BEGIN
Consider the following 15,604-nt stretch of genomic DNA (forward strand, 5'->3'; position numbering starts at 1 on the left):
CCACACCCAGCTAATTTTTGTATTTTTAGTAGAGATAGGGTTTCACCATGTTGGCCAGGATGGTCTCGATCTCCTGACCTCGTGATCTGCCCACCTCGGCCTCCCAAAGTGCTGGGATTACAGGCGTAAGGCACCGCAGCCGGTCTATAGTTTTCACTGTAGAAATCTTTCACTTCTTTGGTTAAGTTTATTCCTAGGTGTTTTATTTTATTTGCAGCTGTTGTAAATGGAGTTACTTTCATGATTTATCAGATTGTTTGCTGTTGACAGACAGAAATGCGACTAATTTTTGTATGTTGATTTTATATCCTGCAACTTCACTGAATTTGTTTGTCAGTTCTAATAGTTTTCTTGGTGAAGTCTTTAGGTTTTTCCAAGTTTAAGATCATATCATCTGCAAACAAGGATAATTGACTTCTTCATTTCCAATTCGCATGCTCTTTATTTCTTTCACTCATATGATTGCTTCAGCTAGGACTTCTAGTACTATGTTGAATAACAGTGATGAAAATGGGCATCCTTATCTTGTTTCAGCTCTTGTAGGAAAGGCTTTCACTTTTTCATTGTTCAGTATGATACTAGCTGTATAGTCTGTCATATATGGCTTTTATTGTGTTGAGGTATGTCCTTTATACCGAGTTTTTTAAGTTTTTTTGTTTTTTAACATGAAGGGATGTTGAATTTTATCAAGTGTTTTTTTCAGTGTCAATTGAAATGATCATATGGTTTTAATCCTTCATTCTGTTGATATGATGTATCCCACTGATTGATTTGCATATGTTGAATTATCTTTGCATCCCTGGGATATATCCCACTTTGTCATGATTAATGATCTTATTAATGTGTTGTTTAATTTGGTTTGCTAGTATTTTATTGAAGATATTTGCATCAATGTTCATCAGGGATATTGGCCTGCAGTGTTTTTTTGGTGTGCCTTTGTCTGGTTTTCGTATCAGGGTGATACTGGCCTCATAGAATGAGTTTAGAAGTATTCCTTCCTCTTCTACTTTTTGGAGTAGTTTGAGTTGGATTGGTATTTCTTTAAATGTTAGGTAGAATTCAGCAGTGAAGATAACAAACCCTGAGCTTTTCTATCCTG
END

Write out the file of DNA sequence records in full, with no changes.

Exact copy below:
Consider the following 15,604-nt stretch of genomic DNA (forward strand, 5'->3'; position numbering starts at 1 on the left):
CCACACCCAGCTAATTTTTGTATTTTTAGTAGAGATAGGGTTTCACCATGTTGGCCAGGATGGTCTCGATCTCCTGACCTCGTGATCTGCCCACCTCGGCCTCCCAAAGTGCTGGGATTACAGGCGTAAGGCACCGCAGCCGGTCTATAGTTTTCACTGTAGAAATCTTTCACTTCTTTGGTTAAGTTTATTCCTAGGTGTTTTATTTTATTTGCAGCTGTTGTAAATGGAGTTACTTTCATGATTTATCAGATTGTTTGCTGTTGACAGACAGAAATGCGACTAATTTTTGTATGTTGATTTTATATCCTGCAACTTCACTGAATTTGTTTGTCAGTTCTAATAGTTTTCTTGGTGAAGTCTTTAGGTTTTTCCAAGTTTAAGATCATATCATCTGCAAACAAGGATAATTGACTTCTTCATTTCCAATTCGCATGCTCTTTATTTCTTTCACTCATATGATTGCTTCAGCTAGGACTTCTAGTACTATGTTGAATAACAGTGATGAAAATGGGCATCCTTATCTTGTTTCAGCTCTTGTAGGAAAGGCTTTCACTTTTTCATTGTTCAGTATGATACTAGCTGTATAGTCTGTCATATATGGCTTTTATTGTGTTGAGGTATGTCCTTTATACCGAGTTTTTTAAGTTTTTTTGTTTTTTAACATGAAGGGATGTTGAATTTTATCAAGTGTTTTTTTCAGTGTCAATTGAAATGATCATATGGTTTTAATCCTTCATTCTGTTGATATGATGTATCCCACTGATTGATTTGCATATGTTGAATTATCTTTGCATCCCTGGGATATATCCCACTTTGTCATGATTAATGATCTTATTAATGTGTTGTTTAATTTGGTTTGCTAGTATTTTATTGAAGATATTTGCATCAATGTTCATCAGGGATATTGGCCTGCAGTGTTTTTTTGGTGTGCCTTTGTCTGGTTTTCGTATCAGGGTGATACTGGCCTCATAGAATGAGTTTAGAAGTATTCCTTCCTCTTCTACTTTTTGGAGTAGTTTGAGTTGGATTGGTATTTCTTTAAATGTTAGGTAGAATTCAGCAGTGAAGATAACAAACCCTGAGCTTTTCTATCCTG